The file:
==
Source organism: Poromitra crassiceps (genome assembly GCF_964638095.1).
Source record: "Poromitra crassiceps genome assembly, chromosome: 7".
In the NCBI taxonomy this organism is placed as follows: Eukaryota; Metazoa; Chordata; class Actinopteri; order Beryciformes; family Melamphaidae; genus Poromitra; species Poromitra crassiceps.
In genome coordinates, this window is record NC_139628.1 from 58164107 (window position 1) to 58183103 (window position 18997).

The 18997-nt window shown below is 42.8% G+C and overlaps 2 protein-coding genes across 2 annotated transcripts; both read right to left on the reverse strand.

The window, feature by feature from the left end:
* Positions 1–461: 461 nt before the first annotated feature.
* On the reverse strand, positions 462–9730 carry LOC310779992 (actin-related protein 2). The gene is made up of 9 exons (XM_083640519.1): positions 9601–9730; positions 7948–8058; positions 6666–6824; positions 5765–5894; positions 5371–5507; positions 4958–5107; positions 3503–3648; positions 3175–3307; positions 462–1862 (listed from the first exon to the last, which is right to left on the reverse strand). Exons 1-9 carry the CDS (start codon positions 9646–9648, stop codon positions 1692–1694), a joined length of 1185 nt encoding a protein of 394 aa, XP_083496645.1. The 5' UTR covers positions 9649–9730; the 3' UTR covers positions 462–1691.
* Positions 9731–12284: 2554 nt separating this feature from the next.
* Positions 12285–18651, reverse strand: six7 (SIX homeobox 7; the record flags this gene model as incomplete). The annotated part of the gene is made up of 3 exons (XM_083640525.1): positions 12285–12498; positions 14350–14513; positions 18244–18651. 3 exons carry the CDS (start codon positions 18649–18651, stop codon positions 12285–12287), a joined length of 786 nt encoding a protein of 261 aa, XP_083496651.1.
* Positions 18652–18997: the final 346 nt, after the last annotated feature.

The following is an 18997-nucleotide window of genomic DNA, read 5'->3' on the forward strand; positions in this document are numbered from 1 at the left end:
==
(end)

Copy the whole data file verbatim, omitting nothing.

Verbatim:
Source organism: Poromitra crassiceps (genome assembly GCF_964638095.1).
Source record: "Poromitra crassiceps genome assembly, chromosome: 7".
In the NCBI taxonomy this organism is placed as follows: Eukaryota; Metazoa; Chordata; class Actinopteri; order Beryciformes; family Melamphaidae; genus Poromitra; species Poromitra crassiceps.
In genome coordinates, this window is record NC_139628.1 from 58164107 (window position 1) to 58183103 (window position 18997).

The 18997-nt window shown below is 42.8% G+C and overlaps 2 protein-coding genes across 2 annotated transcripts; both read right to left on the reverse strand.

The window, feature by feature from the left end:
* Positions 1–461: 461 nt before the first annotated feature.
* On the reverse strand, positions 462–9730 carry LOC310779992 (actin-related protein 2). The gene is made up of 9 exons (XM_083640519.1): positions 9601–9730; positions 7948–8058; positions 6666–6824; positions 5765–5894; positions 5371–5507; positions 4958–5107; positions 3503–3648; positions 3175–3307; positions 462–1862 (listed from the first exon to the last, which is right to left on the reverse strand). Exons 1-9 carry the CDS (start codon positions 9646–9648, stop codon positions 1692–1694), a joined length of 1185 nt encoding a protein of 394 aa, XP_083496645.1. The 5' UTR covers positions 9649–9730; the 3' UTR covers positions 462–1691.
* Positions 9731–12284: 2554 nt separating this feature from the next.
* Positions 12285–18651, reverse strand: six7 (SIX homeobox 7; the record flags this gene model as incomplete). The annotated part of the gene is made up of 3 exons (XM_083640525.1): positions 12285–12498; positions 14350–14513; positions 18244–18651. 3 exons carry the CDS (start codon positions 18649–18651, stop codon positions 12285–12287), a joined length of 786 nt encoding a protein of 261 aa, XP_083496651.1.
* Positions 18652–18997: the final 346 nt, after the last annotated feature.

The following is an 18997-nucleotide window of genomic DNA, read 5'->3' on the forward strand; positions in this document are numbered from 1 at the left end: